Whilst the ads were sexual in tone, we considered the ads did not glamorise the nicotine product nor did they encourage excessive or inappropriate use. Also, the ads did not include any reference to smoking. We therefore considered the content of the ads did not encourage smoking or the harmful use of a nicotine product. We therefore concluded that the ads were not socially irresponsible.

5. Not upheld

As noted previously, e-cigarettes could be advertised in compliance with the Advertising Codes provided they were advertised in a responsible manner.

Notwithstanding our concerns about the sufficiency of the timing restriction that had been applied to ads (a) and (c), we considered the original post-21:00 timing restriction would reduce the risk of younger children seeing those ads. We noted that, in order to view ads (b) and (d), consumers would need to search for them on YouTube. We therefore considered ads (b) and (d) were unlikely to be viewed children. In addition, we considered the presentation of the ads did not include content of particular appeal to children.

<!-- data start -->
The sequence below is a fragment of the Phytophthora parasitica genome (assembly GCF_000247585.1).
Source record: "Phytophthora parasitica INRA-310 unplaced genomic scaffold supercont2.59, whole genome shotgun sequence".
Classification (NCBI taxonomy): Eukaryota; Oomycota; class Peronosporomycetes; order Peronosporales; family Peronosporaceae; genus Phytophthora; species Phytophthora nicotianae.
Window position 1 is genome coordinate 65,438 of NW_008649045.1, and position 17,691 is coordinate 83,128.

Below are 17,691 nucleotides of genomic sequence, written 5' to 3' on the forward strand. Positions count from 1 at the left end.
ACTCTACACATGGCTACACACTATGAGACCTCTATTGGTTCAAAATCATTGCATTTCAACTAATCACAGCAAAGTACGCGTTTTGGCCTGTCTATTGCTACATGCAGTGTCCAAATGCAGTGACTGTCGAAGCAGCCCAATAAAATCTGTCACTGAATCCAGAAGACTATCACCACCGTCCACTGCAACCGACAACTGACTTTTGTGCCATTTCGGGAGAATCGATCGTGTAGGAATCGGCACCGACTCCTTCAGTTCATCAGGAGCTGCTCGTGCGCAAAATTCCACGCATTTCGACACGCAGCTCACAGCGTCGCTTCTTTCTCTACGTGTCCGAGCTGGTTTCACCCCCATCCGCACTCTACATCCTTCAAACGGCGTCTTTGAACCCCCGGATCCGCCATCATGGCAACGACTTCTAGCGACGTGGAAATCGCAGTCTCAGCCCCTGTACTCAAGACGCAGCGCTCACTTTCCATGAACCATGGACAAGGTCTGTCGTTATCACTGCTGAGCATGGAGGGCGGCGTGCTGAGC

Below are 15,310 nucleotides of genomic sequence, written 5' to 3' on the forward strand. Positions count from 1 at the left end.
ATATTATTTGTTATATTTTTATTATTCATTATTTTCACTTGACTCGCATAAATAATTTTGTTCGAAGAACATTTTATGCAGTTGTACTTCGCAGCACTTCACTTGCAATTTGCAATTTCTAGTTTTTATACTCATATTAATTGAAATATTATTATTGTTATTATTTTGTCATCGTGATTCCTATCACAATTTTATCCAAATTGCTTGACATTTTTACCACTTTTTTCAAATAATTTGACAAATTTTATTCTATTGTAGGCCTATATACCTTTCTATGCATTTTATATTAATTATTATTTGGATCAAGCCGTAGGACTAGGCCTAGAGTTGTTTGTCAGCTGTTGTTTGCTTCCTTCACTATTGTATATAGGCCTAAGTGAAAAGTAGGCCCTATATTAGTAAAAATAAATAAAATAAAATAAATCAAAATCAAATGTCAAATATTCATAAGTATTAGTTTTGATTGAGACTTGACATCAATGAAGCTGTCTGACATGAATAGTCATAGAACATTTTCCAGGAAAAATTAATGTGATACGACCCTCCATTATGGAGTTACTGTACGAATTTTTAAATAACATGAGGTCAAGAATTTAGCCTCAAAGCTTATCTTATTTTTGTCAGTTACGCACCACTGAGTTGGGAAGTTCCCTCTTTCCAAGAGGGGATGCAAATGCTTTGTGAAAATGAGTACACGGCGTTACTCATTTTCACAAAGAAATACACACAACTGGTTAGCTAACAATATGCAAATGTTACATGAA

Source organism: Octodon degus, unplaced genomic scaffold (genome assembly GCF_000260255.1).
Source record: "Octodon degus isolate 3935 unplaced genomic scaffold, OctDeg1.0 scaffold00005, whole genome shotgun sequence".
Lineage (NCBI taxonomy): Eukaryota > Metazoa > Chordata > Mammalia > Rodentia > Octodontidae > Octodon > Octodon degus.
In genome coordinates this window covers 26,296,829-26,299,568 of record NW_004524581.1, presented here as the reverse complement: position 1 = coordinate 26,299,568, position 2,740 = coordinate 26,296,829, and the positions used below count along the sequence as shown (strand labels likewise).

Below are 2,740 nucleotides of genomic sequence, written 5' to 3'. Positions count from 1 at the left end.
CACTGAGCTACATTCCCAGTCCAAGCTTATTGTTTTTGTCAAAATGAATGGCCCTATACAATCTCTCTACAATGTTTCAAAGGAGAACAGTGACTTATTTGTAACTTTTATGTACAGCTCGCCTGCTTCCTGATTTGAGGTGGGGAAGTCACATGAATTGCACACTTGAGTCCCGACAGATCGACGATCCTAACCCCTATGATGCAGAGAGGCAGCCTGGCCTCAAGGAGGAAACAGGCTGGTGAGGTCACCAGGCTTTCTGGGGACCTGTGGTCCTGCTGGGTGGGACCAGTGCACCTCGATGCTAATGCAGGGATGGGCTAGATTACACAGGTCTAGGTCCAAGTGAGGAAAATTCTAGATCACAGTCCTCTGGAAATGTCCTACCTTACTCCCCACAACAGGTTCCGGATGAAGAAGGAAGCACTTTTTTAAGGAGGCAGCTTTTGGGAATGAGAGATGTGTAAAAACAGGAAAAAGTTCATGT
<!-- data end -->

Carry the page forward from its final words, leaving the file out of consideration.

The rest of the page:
Because the ads did not include content of particular appeal to children and because the original placement of the ads reduced the risk of children seeing the ads, we concluded that the ads did not irresponsibly promote the advertised product to young viewers and therefore did not breach the Code on this point.

7. Not upheld

We understood there was no requirement for the advertised product to carry a health warning. Notwithstanding that, we considered it important that ads for e-cigarettes stated whether or not the advertised product contained nicotine. We judged that to be material information the consumer needed to know in order to avoid the likelihood of being misled. Because the ad made clear that the advertised product contained nicotine, we concluded the ad was not misleading on this point.

Ads (a) and (c) must not be broadcast again before 23:00. We told VIP Electronic Cigarettes to ensure ads were not likely to cause serious or widespread offence in future and to ensure that they were appropriately scheduled.